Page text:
Dr. Charles Fraser is returning to his alma mater after 23 years at Texas Children’s Hospital in Houston, where he was senior surgeon of its congenital heart surgery program which is ranked No. 1 nationally by U.S. News & World Report. He also served as surgeon-in-chief of the hospital’s surgical enterprise, leading more than 100 surgeons.
Having graduated from The University of Texas at Austin and received his medical degree from the University of Texas Medical Branch in Galveston; Dr. Fraser is a distinguished alumnus at both institutions. He become a surgical resident at The Johns Hopkins University School of Medicine, followed by a pediatric heart surgery fellowship at Royal Children’s Hospital in Melbourne, Australia, and a heart surgery residency again at Johns Hopkins.
Over the course of his illustrious career, Fraser has performed more than 10,000 heart surgeries, refining techniques in the treatment of infants, children and adults with congenital heart disease. He is also widely regarded as the successor to Houston heart surgery and artificial heart implantation pioneers Michael DeBakey, M.D., and Denton Cooley, M.D.
“This unparalleled career opportunity is a chance for my wife Helen and me to give back to The University of Texas, which has been so integral to both of our families for over 100 years — it’s very emotional for me and our family,” Fraser said.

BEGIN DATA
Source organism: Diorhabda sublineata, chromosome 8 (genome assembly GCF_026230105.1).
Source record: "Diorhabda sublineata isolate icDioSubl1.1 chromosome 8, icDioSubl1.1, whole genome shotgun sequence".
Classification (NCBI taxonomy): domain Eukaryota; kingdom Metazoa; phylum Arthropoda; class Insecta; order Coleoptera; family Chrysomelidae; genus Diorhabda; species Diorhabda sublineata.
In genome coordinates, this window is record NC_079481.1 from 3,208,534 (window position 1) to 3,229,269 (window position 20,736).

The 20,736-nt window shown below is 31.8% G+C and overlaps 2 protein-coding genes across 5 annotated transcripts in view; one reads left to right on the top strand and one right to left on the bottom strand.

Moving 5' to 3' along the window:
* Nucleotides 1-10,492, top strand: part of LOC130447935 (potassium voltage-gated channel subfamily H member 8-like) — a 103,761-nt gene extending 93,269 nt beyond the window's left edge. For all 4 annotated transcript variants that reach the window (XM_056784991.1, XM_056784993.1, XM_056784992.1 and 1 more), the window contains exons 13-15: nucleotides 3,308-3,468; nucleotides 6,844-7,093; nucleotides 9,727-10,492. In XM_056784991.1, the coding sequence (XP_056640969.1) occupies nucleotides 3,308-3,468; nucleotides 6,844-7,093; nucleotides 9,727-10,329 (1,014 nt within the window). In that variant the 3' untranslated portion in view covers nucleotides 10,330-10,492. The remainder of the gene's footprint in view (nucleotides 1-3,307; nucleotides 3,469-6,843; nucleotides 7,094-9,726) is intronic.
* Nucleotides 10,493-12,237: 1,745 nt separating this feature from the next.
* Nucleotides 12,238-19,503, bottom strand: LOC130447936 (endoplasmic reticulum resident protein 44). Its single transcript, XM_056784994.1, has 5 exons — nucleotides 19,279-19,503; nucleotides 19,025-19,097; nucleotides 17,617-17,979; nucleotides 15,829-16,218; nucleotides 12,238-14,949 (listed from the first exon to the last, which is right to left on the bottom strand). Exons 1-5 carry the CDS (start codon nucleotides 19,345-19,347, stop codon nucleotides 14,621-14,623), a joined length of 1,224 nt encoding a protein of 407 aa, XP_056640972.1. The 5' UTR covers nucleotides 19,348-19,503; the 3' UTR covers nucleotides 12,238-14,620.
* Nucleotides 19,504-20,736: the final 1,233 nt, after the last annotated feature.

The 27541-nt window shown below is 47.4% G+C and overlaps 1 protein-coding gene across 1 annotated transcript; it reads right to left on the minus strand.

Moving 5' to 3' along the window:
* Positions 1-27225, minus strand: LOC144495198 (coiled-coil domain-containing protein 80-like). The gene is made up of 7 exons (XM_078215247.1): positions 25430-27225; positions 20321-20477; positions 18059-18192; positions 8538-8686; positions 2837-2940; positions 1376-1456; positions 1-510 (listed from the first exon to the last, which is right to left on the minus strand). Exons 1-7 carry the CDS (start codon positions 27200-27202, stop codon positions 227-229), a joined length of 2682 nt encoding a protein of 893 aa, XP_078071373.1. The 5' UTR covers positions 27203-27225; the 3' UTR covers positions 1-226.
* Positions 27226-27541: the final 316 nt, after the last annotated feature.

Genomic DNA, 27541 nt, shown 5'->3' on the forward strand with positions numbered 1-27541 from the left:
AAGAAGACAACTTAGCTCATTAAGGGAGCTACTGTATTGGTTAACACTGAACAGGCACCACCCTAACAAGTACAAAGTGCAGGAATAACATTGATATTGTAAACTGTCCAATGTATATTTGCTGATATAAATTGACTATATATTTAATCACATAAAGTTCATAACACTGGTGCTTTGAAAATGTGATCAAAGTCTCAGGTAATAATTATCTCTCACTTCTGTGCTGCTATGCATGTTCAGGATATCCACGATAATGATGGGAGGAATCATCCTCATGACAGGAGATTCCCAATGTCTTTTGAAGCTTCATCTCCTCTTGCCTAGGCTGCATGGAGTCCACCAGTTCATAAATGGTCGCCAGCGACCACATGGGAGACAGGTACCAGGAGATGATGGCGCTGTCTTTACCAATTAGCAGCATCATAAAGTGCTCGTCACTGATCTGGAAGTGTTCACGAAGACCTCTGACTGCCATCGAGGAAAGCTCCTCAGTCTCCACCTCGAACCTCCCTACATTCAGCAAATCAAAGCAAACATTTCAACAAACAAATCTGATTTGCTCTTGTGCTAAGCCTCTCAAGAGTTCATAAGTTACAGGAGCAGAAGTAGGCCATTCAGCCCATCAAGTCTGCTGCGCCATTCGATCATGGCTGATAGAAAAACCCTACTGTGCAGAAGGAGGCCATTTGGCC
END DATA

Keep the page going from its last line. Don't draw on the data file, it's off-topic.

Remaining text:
Building a Pediatric and Congenital Heart Disease Center in Central Texas
Dr. Fraser will play a leading role in building the Texas Center for Pediatric and Congenital Heart Disease, a focused pediatric and congenital heart program that leverages the power of the partnership between UT Health Austin, Dell Medical School, the greater University of Texas community, and Dell Children’s Medical Center. He will lead an integrated team that includes cardiologists, pediatric heart surgeons, anesthesiologists and critical care providers.
“This is an important alignment of vision and support from Dell Med and Dell Children’s. The strength of the UT System presents almost limitless collaborative research and educational opportunities, creating powerful platforms to take on tough problems,” Fraser said.
“The Dell Children’s pediatric heart surgery program has grown tremendously since its inception in 1988, and Dr. Fraser will build upon this excellent foundation and accelerate our progress on the path to becoming one of the top pediatric cardiovascular centers in the nation,” said Craig Cordola, president and chief executive officer of Ascension Texas, which includes Dell Children’s. “As a result, more infants, children and adolescents diagnosed with congenital and acquired heart conditions will be able to receive the most advanced evidence-based care close to home and family.”
Teaching and Research
Dr. Fraser plans to teach students at Dell Medical School and continue his research, which focuses on surgical outcomes and quality, circulatory support, brain protection and bioengineering as a way to correct congenital heart defects. He studies neurological outcomes after heart surgery in children as well.
“Not only is Chuck one of the country’s top surgeons, he’s constantly pushing the threshold for improving the systems of care,” said Clay Johnston, M.D., Ph.D. and dean of Dell Med. “That makes him a perfect fit for the work that the medical school and our partners are doing to improve health in Austin and Central Texas.”